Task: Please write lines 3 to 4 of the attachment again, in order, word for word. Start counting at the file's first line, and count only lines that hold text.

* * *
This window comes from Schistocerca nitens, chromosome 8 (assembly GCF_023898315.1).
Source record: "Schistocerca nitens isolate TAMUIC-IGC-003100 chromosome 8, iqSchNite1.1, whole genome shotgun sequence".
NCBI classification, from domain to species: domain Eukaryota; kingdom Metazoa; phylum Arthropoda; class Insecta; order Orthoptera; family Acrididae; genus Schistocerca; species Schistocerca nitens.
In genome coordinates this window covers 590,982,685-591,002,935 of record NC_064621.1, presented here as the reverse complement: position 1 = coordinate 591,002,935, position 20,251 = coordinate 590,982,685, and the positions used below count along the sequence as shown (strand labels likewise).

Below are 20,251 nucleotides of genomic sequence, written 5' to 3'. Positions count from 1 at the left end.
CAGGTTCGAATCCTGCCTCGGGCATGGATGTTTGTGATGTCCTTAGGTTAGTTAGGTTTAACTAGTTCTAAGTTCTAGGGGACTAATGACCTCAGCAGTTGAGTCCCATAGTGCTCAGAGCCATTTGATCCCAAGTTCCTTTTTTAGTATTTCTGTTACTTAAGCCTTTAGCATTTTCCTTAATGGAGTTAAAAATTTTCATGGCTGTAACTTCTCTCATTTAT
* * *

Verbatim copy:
NCBI classification, from domain to species: domain Eukaryota; kingdom Metazoa; phylum Arthropoda; class Insecta; order Orthoptera; family Acrididae; genus Schistocerca; species Schistocerca nitens.
In genome coordinates this window covers 590,982,685-591,002,935 of record NC_064621.1, presented here as the reverse complement: position 1 = coordinate 591,002,935, position 20,251 = coordinate 590,982,685, and the positions used below count along the sequence as shown (strand labels likewise).